Might have gone No. 1 overall in 2015 if not for impending Tommy John surgery. Has returned to starting after pitching out of the bullpen last year to expedite MLB arrival. Has a 2.67 ERA, 1.15 WHIP and 34 strikeouts in 27 innings in five starts since joining a banged-up Dodgers rotation. Up for good.

     

12. RHP Mitch Keller, Pittsburgh Pirates (Previous: 12)

Injuries limited him to 47 innings in first two pro seasons before a breakout in 2016. Still refining his secondary stuff but has a chance to be a front-line starter thanks to plus command and heavy mid-90s fastball. Might have the highest floor among top-tier pitching prospects.

     

13. IF Brendan Rodgers, Colorado Rockies (Previous: 13)

Higher offensive ceiling than fellow 2015 picks Dansby Swanson and Alex Bregman. Hit .336/.373/.567 with 26 doubles and 18 home runs between High-A and Double-A as a 20-year-old. Free agency of DJ LeMahieu and progression of Trevor Story will likely determine where he lines up defensively in majors.

     

14. RHP Forrest Whitley, Houston Astros (Previous: 14)

A 50-game suspension for violating MiLB drug policy kept him from being No. 1 pitching prospect. Towering 6'7" righty still has projection remaining and can already touch 97 with his fastball. Needs to stay consistent with mechanics and refine command to reach ceiling. Posted a 2.83 ERA with 143 strikeouts in 92.1 innings while reaching Double-A as a 19-year-old.

          

15. C Francisco Mejia, Cleveland Indians (Previous: 15)

Enjoyed 50-game hitting streak in 2016 and then batted .297/.346/.490 with 37 extra-base hits at Double-A last year. Splitting time between catcher and left field this season. Has a rocket arm behind the plate, but receiving skills are a work in progress. Bat will carry him and plays anywhere.

     

16. RF Kyle Tucker, Houston Astros (Previous: 16)

Polished prep bat as No. 5 pick in 2015 with elite hit tool. Has grown into raw power, as home run total jumped from nine to 25 last season. Has average speed but great instincts on the bases, swiping 53 bases the past two seasons. Future All-Star right fielder in already-stacked Houston lineup.

     

17. RF Jesus Sanchez, Tampa Bay Rays (Previous: 47)

Proved standout rookie ball performance was for real with .305/.348/.478 line and 48 extra-base hits at Single-A. Continuing to hit this year with a .352 average, .900 OPS and 16 extra-base hits in 149 plate appearances at High-A. Plate discipline needs refining, but loud offensive tools demand attention.

     

18. LHP MacKenzie Gore, San Diego Padres (Previous: 17)

Higher floor than Hunter Greene and similarly high ceiling as top two 2017 prep arms. Posted 1.27 ERA, 0.98 WHIP and 14.3 strikeouts per nine innings in 21.1 innings in pro debut. Has solid command of a standout four-pitch repertoire and should move quickly toward front-line ceiling in the majors.

    

19. RHP Triston McKenzie, Cleveland Indians (Previous: 19)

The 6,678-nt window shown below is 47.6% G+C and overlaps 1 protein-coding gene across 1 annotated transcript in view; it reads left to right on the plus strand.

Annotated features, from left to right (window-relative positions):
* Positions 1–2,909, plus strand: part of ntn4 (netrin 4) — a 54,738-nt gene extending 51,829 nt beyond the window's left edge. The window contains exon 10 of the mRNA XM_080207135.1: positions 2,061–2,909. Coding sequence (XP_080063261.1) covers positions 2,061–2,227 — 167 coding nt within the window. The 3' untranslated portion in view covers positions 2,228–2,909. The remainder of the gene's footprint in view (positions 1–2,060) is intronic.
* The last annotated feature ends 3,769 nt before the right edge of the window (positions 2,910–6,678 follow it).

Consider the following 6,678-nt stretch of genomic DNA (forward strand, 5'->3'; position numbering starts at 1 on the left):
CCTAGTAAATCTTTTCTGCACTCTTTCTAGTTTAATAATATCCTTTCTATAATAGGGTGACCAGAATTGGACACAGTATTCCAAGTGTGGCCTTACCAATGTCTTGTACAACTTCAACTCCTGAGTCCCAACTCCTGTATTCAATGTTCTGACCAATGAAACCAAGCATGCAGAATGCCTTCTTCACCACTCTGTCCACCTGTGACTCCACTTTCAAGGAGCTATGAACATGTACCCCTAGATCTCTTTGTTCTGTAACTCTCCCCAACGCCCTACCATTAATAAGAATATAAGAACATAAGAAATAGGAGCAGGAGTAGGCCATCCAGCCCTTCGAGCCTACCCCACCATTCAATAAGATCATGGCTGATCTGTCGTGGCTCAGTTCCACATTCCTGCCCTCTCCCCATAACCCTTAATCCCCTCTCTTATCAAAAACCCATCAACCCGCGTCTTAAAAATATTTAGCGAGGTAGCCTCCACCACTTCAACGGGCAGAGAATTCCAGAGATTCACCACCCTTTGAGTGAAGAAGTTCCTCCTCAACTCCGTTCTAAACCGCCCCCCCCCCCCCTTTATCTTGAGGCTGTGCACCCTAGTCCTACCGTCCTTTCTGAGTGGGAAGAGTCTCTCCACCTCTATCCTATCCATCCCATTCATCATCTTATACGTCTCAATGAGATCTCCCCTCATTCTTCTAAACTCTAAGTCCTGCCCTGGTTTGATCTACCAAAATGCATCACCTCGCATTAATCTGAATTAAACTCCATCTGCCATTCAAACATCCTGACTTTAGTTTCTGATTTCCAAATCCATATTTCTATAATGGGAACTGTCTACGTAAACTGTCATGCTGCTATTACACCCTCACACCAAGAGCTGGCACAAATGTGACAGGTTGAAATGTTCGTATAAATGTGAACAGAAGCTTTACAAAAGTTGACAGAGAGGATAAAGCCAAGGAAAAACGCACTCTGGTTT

Breakout 2017 season saw him go 12-6 with a 3.46 ERA, 1.05 WHIP and 186 strikeouts in 143 innings as a teenager at High-A Lynchburg. Mix of current pitchability and remaining projection in his 6'5", 165-pound frame gives him a high ceiling. Durability is the only remaining question mark.

     

20. RHP Alex Reyes, St. Louis Cardinals (Previous: 21)

Missed entire 2017 season with Tommy John surgery. Has touched 100 with fastball while striking out 18 in 8.1 scoreless innings since starting a rehab assignment. Unclear what role he'll fill in the majors this season but still has ace-caliber future thanks to high-octane fastball and solid curveball/changeup mix.

    

MINNEAPOLIS, MN- JUNE 17: Royce Lewis of the Minnesota Twins, the number one pick in the MLB Draft looks on at a press conference on June 17, 2017 at Target Field in Minneapolis, Minnesota. (Photo by Brace Hemmelgarn/Minnesota Twins/Getty Images)
Brace Hemmelgarn/Getty Images

21. SS Royce Lewis, Minnesota Twins (Previous: 22)

Deserving No. 1 overall pick last June despite not having as high a ceiling as Hunter Greene, the No. 2 pick. With a 60-grade hit tool, 70-grade speed, intriguing power potential and the tools to be a standout defender at shortstop or in center field, he looks like a future star.

     

22. RHP Hunter Greene, Cincinnati Reds (Previous: 23)

Potential to be a generational talent. Legitimate two-way prospect will focus on pitching as a pro. Has an 80-grade fastball that's backed by a slider/changeup pairing that remains a work in progress. A project as evidenced by his numbers in Single-A (9.88 ERA, 6.6 BB/9, .365 BAA) but should be worth the wait. Plus-plus makeup.

          

23. RHP Brent Honeywell, Tampa Bay Rays (Previous: 24)

Tommy John surgery will cost him the entire 2018 season. Would likely have joined MLB rotation by midseason if not for injury. Polished five-pitch mix is highlighted by a mid-90s fastball, plus changeup and the rare screwball—his best offering. Bulldog mentality to get the most out of his plus stuff.

     

24. RHP Sixto Sanchez, Philadelphia Phillies (Previous: 26)

Precocious right-hander posted a 3.03 ERA, 0.96 WHIP and an 84-to-18 strikeout-to-walk ratio in 95 innings of full-season ball as an 18-year-old. Has drawn comparisons to Pedro Martinez for his similar repertoire and undersized 6'0" frame. Could debut in 2019 and quickly join Aaron Nola atop the rotation.

     

25. SS Willy Adames, Tampa Bay Rays (Previous: 27)

Centerpiece of the deal that sent David Price to Detroit in 2014. Has been pushed aggressively through the system and hit .277/.360/.415 with an 11.2 percent walk rate at Triple-A last year. Might fit best at second base but should be able to handle shortstop at the next level. Bat gives him All-Star upside.